Many time waster are not big projects but just nonproductive, like watching TV, often to avoid something that I actually need to be doing. A few years ago an original tune popped into my head. I liked it and was afraid I would forget it. Fortunately, my computer has a recording program on it, so I hummed the tune into the mike. Now it's safe; I won't lose it. I also have a fancy program that lets me write music. I could transcribe my tune into that and come out with an actual music score, with the notes all written out. I started doing that. It isn't a user friendly program and I'm not used to it, so I was having to learn as I went. It went pretty slowly. After about an hour I had some of it done and was improving in using the program. Then I stopped and asked myself, "Why?". The stress response is sometimes called "fight or flight" mode because it makes the body stronger and faster to help you to fight or run away from threats. It does this by bringing extra blood to the muscles and freeing up lots of energy for action. The body takes this extra blood and energy from other systems, like the brain and the digestive tract; this is why they do not work as well in times of stress. Sometimes stress can also make you "freeze," much like a squirrel might do when it sees a car coming towards it. This form of "freezing" or "shutting down" may help you hide, and protect you in a threatening situation where fighting or running would put you at more risk. It only takes three minutes of feeling safe for the "fight or flight" response to turn off. Once you feel safe again, the body goes back into its usual, calmer, mode. This is sometimes called the "rest and digest" mode, because it helps the body to heal and work smoothly.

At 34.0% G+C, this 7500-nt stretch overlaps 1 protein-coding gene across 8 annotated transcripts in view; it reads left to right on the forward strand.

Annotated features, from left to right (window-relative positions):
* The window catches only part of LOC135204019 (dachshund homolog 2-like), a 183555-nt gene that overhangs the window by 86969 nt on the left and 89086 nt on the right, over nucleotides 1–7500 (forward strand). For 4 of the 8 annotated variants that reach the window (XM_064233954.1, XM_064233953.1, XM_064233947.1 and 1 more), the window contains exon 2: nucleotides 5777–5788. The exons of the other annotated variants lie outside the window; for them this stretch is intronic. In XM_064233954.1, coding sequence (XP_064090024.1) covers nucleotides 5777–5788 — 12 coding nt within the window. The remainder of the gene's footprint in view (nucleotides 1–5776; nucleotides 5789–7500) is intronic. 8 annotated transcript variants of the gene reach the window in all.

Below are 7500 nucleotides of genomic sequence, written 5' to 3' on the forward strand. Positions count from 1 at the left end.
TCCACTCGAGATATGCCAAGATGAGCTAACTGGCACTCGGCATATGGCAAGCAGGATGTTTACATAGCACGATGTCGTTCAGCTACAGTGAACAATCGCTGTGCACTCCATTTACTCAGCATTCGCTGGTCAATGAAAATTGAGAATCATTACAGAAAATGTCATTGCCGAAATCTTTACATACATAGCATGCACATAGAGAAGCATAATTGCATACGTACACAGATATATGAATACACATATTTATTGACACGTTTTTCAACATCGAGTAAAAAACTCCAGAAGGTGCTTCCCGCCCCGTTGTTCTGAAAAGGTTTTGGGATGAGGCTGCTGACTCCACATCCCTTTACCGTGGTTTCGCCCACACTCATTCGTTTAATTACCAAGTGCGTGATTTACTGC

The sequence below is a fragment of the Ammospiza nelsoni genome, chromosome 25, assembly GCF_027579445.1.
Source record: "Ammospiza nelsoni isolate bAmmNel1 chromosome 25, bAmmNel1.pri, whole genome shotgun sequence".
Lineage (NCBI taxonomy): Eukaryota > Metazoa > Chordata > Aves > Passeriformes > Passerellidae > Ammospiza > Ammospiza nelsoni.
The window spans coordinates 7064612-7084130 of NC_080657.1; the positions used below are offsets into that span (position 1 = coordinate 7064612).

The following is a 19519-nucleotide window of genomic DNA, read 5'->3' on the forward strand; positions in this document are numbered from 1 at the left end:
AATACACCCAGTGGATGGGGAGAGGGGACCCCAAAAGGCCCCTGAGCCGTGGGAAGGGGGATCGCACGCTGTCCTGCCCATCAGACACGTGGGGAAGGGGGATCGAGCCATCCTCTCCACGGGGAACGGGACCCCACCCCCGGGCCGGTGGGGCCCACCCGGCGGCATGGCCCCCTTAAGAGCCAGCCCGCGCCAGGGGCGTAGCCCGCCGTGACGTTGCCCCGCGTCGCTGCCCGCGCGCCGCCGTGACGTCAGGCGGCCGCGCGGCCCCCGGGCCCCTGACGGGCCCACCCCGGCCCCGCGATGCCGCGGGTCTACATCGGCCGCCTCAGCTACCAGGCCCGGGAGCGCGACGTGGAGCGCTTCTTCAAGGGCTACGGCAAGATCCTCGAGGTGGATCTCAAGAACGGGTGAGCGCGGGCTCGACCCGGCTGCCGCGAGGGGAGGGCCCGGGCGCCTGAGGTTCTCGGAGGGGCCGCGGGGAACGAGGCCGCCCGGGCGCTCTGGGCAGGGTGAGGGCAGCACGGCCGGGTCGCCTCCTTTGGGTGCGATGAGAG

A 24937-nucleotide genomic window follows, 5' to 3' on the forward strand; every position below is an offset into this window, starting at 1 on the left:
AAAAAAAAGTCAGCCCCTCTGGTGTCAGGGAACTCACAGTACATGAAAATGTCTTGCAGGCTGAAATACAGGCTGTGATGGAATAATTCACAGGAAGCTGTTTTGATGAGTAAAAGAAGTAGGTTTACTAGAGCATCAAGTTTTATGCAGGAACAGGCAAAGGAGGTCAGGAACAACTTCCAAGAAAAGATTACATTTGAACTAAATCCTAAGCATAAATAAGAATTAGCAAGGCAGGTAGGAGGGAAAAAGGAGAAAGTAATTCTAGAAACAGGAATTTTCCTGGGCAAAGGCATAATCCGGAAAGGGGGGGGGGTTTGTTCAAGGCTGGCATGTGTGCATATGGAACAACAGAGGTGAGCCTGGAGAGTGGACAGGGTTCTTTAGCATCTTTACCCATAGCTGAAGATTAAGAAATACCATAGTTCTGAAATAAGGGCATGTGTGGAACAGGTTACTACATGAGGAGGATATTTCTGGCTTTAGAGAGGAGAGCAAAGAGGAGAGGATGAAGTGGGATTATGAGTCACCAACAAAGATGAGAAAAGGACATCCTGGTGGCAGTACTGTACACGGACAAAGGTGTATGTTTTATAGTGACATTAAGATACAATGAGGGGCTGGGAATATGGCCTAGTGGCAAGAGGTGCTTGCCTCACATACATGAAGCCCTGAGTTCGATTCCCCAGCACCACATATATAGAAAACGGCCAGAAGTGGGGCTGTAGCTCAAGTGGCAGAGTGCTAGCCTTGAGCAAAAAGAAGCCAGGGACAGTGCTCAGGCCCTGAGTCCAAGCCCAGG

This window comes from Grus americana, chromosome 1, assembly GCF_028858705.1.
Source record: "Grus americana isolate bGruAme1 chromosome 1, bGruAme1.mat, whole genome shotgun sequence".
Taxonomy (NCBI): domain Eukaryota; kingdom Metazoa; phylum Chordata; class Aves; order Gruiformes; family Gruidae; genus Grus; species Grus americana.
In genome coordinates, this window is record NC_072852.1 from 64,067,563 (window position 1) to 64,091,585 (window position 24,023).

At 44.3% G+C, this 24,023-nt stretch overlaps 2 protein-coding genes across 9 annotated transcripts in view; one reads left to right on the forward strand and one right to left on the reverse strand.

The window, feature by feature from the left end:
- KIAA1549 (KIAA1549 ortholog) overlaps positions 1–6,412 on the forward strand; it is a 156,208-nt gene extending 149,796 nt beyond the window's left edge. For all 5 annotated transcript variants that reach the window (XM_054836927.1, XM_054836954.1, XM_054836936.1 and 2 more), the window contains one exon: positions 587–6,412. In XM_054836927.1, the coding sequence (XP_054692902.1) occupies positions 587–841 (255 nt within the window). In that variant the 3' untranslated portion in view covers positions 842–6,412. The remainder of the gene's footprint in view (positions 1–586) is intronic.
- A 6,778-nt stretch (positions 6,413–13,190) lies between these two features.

The body is healthiest when it spends a lot of time in this more restful state. Transcribing this tune was novel, a new process for me, and it was personally interesting, and it was certainly challenging. So my focus center was turned on, but what was the point? How was I going to use it? It became clear that I was wasting time. This was a dead-end project, going nowhere. Probably there was something else I needed to be doing, perhaps something difficult or unpleasant. I enjoyed transcribing the notes for a while, but when I recognized that it was a dead-end project, I was able to stop. I've at times gotten into chat-rooms, and also into writing letters to the editor. I've enjoyed both of those, but they can easily be black holes sucking up my time. It's usually not clear what real benefit is going to come of that. I rarely do either anymore. There must be thousands of traps. I can always find something to do, and spend a lot of time on it, only to realize afterwards that it really wasn't very important. The body can't tell the difference between real physical threats and things you think or imagine. The body has the same stress response, whether you face physical dangers or mental stresses. For example, you might notice that you get stressed by just thinking about a meeting or a test. The body will have the same stress response whether you're being attacked by a tiger or you're overwhelmed with paperwork at the office (even though you are perfectly safe). Two other attitudinal foundations are those of curiosity (investigating experience with interest before acknowledging its disappearance) and compassion (a kind-hearted and tender approach to each moment, allowing it to be present, even if it is difficult or painful). A teacher who embodies these qualities leads participants to explore experience with interest; he guides them to develop an awareness of and interest in the how, what, where, and when of experience rather than just the why.